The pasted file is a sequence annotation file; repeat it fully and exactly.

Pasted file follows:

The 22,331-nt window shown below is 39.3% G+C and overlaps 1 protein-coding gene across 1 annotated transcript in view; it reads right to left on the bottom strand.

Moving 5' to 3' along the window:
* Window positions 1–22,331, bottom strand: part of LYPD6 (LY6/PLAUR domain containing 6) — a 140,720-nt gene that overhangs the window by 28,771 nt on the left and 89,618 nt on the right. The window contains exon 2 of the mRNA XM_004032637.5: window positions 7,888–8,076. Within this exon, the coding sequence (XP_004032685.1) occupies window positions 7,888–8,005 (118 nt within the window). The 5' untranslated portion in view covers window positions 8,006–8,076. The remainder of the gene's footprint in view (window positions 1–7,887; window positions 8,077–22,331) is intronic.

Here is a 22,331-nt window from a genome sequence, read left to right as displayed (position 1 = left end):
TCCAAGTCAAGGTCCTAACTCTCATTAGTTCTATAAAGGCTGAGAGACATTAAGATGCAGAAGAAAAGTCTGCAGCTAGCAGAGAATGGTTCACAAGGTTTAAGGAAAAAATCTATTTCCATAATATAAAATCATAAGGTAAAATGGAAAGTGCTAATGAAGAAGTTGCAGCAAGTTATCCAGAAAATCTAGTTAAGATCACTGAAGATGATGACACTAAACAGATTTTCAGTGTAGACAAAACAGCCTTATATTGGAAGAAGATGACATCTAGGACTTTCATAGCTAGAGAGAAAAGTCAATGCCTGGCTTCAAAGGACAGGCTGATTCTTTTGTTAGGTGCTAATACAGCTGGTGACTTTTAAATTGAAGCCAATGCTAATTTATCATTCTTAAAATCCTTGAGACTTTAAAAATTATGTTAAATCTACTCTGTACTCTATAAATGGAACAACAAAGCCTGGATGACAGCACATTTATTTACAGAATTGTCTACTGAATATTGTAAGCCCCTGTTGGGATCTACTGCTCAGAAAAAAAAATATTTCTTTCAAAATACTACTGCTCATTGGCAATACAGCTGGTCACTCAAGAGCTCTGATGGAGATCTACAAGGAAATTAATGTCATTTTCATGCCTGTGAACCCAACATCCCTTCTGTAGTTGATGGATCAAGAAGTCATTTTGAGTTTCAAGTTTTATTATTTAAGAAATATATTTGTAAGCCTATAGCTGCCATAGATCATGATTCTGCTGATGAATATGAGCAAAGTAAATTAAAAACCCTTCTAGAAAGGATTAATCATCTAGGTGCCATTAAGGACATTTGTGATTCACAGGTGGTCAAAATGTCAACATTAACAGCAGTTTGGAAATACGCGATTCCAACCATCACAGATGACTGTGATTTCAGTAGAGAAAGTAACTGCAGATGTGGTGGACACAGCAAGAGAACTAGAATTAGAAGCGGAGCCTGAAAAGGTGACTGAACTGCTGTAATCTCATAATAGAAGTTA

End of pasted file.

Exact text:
The 22,331-nt window shown below is 39.3% G+C and overlaps 1 protein-coding gene across 1 annotated transcript in view; it reads right to left on the bottom strand.

Moving 5' to 3' along the window:
* Window positions 1–22,331, bottom strand: part of LYPD6 (LY6/PLAUR domain containing 6) — a 140,720-nt gene that overhangs the window by 28,771 nt on the left and 89,618 nt on the right. The window contains exon 2 of the mRNA XM_004032637.5: window positions 7,888–8,076. Within this exon, the coding sequence (XP_004032685.1) occupies window positions 7,888–8,005 (118 nt within the window). The 5' untranslated portion in view covers window positions 8,006–8,076. The remainder of the gene's footprint in view (window positions 1–7,887; window positions 8,077–22,331) is intronic.

Here is a 22,331-nt window from a genome sequence, read left to right as displayed (position 1 = left end):
TCCAAGTCAAGGTCCTAACTCTCATTAGTTCTATAAAGGCTGAGAGACATTAAGATGCAGAAGAAAAGTCTGCAGCTAGCAGAGAATGGTTCACAAGGTTTAAGGAAAAAATCTATTTCCATAATATAAAATCATAAGGTAAAATGGAAAGTGCTAATGAAGAAGTTGCAGCAAGTTATCCAGAAAATCTAGTTAAGATCACTGAAGATGATGACACTAAACAGATTTTCAGTGTAGACAAAACAGCCTTATATTGGAAGAAGATGACATCTAGGACTTTCATAGCTAGAGAGAAAAGTCAATGCCTGGCTTCAAAGGACAGGCTGATTCTTTTGTTAGGTGCTAATACAGCTGGTGACTTTTAAATTGAAGCCAATGCTAATTTATCATTCTTAAAATCCTTGAGACTTTAAAAATTATGTTAAATCTACTCTGTACTCTATAAATGGAACAACAAAGCCTGGATGACAGCACATTTATTTACAGAATTGTCTACTGAATATTGTAAGCCCCTGTTGGGATCTACTGCTCAGAAAAAAAAATATTTCTTTCAAAATACTACTGCTCATTGGCAATACAGCTGGTCACTCAAGAGCTCTGATGGAGATCTACAAGGAAATTAATGTCATTTTCATGCCTGTGAACCCAACATCCCTTCTGTAGTTGATGGATCAAGAAGTCATTTTGAGTTTCAAGTTTTATTATTTAAGAAATATATTTGTAAGCCTATAGCTGCCATAGATCATGATTCTGCTGATGAATATGAGCAAAGTAAATTAAAAACCCTTCTAGAAAGGATTAATCATCTAGGTGCCATTAAGGACATTTGTGATTCACAGGTGGTCAAAATGTCAACATTAACAGCAGTTTGGAAATACGCGATTCCAACCATCACAGATGACTGTGATTTCAGTAGAGAAAGTAACTGCAGATGTGGTGGACACAGCAAGAGAACTAGAATTAGAAGCGGAGCCTGAAAAGGTGACTGAACTGCTGTAATCTCATAATAGAAGTTA